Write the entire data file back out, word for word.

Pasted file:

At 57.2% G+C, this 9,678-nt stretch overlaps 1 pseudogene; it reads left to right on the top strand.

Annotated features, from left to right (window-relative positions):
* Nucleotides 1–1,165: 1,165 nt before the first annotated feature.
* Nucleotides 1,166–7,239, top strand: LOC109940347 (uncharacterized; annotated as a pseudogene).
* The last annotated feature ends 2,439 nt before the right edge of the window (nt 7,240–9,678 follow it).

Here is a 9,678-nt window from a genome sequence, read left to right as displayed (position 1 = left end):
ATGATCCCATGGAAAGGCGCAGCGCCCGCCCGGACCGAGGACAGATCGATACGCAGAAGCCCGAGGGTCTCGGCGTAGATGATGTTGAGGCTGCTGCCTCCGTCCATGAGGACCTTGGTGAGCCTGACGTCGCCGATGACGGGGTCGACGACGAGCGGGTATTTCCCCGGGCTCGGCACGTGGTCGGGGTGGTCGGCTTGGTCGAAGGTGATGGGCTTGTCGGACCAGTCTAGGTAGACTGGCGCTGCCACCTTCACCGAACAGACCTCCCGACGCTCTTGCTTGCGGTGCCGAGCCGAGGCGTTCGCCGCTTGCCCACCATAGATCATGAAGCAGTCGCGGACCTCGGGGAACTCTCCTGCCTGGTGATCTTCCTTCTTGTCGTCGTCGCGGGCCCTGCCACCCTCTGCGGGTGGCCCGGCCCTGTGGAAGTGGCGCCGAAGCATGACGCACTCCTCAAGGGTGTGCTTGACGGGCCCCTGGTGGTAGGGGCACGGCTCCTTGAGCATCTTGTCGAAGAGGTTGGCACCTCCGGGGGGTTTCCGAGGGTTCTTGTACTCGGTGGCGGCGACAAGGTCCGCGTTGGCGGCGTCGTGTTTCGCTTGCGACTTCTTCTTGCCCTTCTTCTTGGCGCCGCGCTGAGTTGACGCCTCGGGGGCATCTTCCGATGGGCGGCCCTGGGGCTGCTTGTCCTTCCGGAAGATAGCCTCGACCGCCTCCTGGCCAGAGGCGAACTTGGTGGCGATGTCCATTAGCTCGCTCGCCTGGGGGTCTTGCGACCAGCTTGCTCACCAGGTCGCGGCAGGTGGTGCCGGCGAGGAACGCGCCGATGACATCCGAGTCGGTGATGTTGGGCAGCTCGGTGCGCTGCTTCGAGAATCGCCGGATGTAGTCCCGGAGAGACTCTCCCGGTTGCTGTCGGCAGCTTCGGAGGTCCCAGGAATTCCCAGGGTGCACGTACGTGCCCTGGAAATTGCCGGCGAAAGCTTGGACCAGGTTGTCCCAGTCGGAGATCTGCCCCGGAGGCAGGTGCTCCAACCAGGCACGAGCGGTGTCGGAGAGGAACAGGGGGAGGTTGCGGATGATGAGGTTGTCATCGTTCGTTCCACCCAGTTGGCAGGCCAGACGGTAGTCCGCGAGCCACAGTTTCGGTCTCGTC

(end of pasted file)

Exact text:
At 57.2% G+C, this 9,678-nt stretch overlaps 1 pseudogene; it reads left to right on the top strand.

Annotated features, from left to right (window-relative positions):
* Nucleotides 1–1,165: 1,165 nt before the first annotated feature.
* Nucleotides 1,166–7,239, top strand: LOC109940347 (uncharacterized; annotated as a pseudogene).
* The last annotated feature ends 2,439 nt before the right edge of the window (nt 7,240–9,678 follow it).

Here is a 9,678-nt window from a genome sequence, read left to right as displayed (position 1 = left end):
ATGATCCCATGGAAAGGCGCAGCGCCCGCCCGGACCGAGGACAGATCGATACGCAGAAGCCCGAGGGTCTCGGCGTAGATGATGTTGAGGCTGCTGCCTCCGTCCATGAGGACCTTGGTGAGCCTGACGTCGCCGATGACGGGGTCGACGACGAGCGGGTATTTCCCCGGGCTCGGCACGTGGTCGGGGTGGTCGGCTTGGTCGAAGGTGATGGGCTTGTCGGACCAGTCTAGGTAGACTGGCGCTGCCACCTTCACCGAACAGACCTCCCGACGCTCTTGCTTGCGGTGCCGAGCCGAGGCGTTCGCCGCTTGCCCACCATAGATCATGAAGCAGTCGCGGACCTCGGGGAACTCTCCTGCCTGGTGATCTTCCTTCTTGTCGTCGTCGCGGGCCCTGCCACCCTCTGCGGGTGGCCCGGCCCTGTGGAAGTGGCGCCGAAGCATGACGCACTCCTCAAGGGTGTGCTTGACGGGCCCCTGGTGGTAGGGGCACGGCTCCTTGAGCATCTTGTCGAAGAGGTTGGCACCTCCGGGGGGTTTCCGAGGGTTCTTGTACTCGGTGGCGGCGACAAGGTCCGCGTTGGCGGCGTCGTGTTTCGCTTGCGACTTCTTCTTGCCCTTCTTCTTGGCGCCGCGCTGAGTTGACGCCTCGGGGGCATCTTCCGATGGGCGGCCCTGGGGCTGCTTGTCCTTCCGGAAGATAGCCTCGACCGCCTCCTGGCCAGAGGCGAACTTGGTGGCGATGTCCATTAGCTCGCTCGCCTGGGGGTCTTGCGACCAGCTTGCTCACCAGGTCGCGGCAGGTGGTGCCGGCGAGGAACGCGCCGATGACATCCGAGTCGGTGATGTTGGGCAGCTCGGTGCGCTGCTTCGAGAATCGCCGGATGTAGTCCCGGAGAGACTCTCCCGGTTGCTGTCGGCAGCTTCGGAGGTCCCAGGAATTCCCAGGGTGCACGTACGTGCCCTGGAAATTGCCGGCGAAAGCTTGGACCAGGTTGTCCCAGTCGGAGATCTGCCCCGGAGGCAGGTGCTCCAACCAGGCACGAGCGGTGTCGGAGAGGAACAGGGGGAGGTTGCGGATGATGAGGTTGTCATCGTTCGTTCCACCCAGTTGGCAGGCCAGACGGTAGTCCGCGAGCCACAGTTTCGGTCTCGTC